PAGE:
The exception here is the biggest round on the list, the .50 BMG, which travels at an incredible 3,000 fps. It is so fast because, despite being heavy, its caliber allows for a massive cartridge with many propellants.

Bullet Style

Of course, the caliber isn’t the only factor for bullet speed. While it is the most important, the overall bullet style also affects it.

The more aerodynamic the round, the more velocity it can achieve. So, boat tail rounds (which have a narrow tip widening to a streamlined base) will be sleeker and faster than round nose bullets.

Likewise, pointed bullets will experience less resistance than hollow points, which curve inward and have more surface area overall.

Full metal jackets also fly faster since metal plating acts as a lubricant inside the barrel. On the other hand, lead round nose bullets are much slower since they create more friction while they’re inside the barrel.

Not only that, but bullet grain (weight) is also relevant. This factor can differ even within the same caliber. Lightweight bullets will travel more quickly since less energy is required to move them.

Barrel Length

Barrel length also plays a vital role in bullet speed. Longer barrels allow the propellant to act on the shot for more time, accelerating it more. Therefore, the projectile exits a longer barrel with comparatively higher velocity.

Because of that, rifles will always shoot faster than pistols of the same caliber firing the same ammunition.

Keeping the barrel clean will also reduce friction inside it, so you can expect your shots to be slightly slower after a long day of shooting.

Cartridge Power

Last, what type of round you’re shooting can also impact the speed. High-powered shots have more propellant and so will fly faster.

Furthermore, centrefire rounds (like the 5.56/223) will travel faster than rimfire rounds (the .22 LR, for example.) The burst of energy is concentrated behind the bullet’s center instead of around its edges with centerfire.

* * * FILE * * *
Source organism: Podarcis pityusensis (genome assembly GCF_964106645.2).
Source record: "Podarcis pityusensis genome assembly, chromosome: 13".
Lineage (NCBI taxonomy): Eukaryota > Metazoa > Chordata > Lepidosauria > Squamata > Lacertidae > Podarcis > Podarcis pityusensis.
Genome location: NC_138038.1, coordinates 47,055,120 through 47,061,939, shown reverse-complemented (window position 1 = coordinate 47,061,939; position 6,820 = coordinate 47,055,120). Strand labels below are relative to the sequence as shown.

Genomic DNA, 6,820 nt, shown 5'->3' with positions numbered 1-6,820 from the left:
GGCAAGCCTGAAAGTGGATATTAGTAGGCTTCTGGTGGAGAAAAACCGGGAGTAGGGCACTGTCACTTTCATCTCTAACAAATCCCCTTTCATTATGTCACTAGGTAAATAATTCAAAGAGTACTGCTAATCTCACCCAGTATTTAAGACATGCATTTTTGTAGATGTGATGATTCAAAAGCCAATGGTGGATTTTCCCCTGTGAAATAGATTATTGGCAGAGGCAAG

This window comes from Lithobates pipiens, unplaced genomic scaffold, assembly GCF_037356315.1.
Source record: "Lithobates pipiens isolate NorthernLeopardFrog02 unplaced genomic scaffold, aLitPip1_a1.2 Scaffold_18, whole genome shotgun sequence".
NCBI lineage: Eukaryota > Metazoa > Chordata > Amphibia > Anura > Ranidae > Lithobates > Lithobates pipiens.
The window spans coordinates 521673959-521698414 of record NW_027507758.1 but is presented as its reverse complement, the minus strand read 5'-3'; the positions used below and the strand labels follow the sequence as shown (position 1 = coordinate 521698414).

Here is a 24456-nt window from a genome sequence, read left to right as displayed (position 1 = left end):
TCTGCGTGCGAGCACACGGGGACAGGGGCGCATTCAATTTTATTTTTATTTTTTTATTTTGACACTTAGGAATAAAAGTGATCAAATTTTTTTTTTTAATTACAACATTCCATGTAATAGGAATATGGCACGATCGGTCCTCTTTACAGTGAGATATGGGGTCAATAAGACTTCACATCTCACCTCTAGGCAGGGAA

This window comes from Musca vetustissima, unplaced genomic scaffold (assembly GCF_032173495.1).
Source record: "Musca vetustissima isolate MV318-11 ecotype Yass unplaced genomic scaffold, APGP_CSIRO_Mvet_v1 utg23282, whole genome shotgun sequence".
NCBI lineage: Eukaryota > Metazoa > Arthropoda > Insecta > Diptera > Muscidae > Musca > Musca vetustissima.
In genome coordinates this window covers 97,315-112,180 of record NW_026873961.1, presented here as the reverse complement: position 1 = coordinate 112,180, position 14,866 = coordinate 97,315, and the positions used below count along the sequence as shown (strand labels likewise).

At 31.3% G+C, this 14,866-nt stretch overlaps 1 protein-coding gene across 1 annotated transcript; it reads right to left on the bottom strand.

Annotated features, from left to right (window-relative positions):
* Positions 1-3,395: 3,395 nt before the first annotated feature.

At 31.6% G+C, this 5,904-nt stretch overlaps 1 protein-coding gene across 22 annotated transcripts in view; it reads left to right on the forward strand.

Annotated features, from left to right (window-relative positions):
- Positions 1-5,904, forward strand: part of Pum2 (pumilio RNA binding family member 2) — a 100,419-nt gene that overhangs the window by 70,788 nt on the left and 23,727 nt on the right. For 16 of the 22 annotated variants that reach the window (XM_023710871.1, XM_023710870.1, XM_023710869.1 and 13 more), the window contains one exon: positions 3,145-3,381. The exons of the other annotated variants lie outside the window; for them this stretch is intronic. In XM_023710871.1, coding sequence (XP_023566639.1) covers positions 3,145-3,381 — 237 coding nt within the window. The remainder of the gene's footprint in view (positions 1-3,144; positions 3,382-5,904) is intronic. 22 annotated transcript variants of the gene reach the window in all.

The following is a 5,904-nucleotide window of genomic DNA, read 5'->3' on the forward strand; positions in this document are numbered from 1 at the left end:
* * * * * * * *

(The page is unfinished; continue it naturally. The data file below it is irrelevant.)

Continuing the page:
Bullets Decelerate Over Time

speed of a bullet mph

Muzzle velocity is called that for a reason. As soon as it leaves the barrel, a bullet will decelerate. It experiences air resistance, and the propellant energy pushing it forward dissipates. Because this deceleration occurs, a bullet’s speed will be far slower after, say, one hundred yards.

That doesn’t mean a bullet stops being dangerous, though. As we know, a bullet from over a hundred yards can still kill (it won’t do the same damage as a point-blank shot, though.)

We can look at the table below and see how some of the most popular rounds decelerate. Unsurprisingly, the round nose .22 LR 9mm decelerates the most. They lose roughly 300 fps of speed over 100m.

CaliberMuzzle velocity (fps)The speed at 100 yds (fps)
.22 LR1,500 (1,022 mph)1,128 (769 mph)
9mm1,200 (820 mph)960 (655 mph)
.30-06 Springfield2,850 (1,940 mph)2,597 (1,771 mph)
.308 Winchester2,650 (1,800 mph)2,598 fps (1,771 mph)

The above table doesn’t factor in weather, barometric pressure, elevation, or what direction the wind is blowing and how strong it is. You can’t change any of these factors on your own, but remember, you will have to deal with them if you’re shooting outside.

Due to that, take the table as a best-case scenario. Depending on the conditions, your bullet could be somewhat slower.

Bullets don’t decelerate equally, either. You need to take their caliber and bullet-style into account. As we can see on the table, boat tail rounds are more aerodynamic and will slow down less because of air resistance.

Regardless of other factors, you can expect your shot to lose between 8% and 25% of its starting muzzle velocity after it’s flown one hundred yards.


To conclude, caliber is the most critical factor when determining a bullet’s speed or muzzle velocity, with small calibers being the fastest. For example, the .30-06 Springfield has a muzzle velocity of 2,850 fps (1,940 mph).

Other factors affect bullet speed, such as the weather, barrel length, or cartridge power, but these are ultimately less important. Regardless of those factors, the average bullet moves at about 2,495 fps (1,700 mph) and loses roughly 16.5% of its momentum after one hundred yards.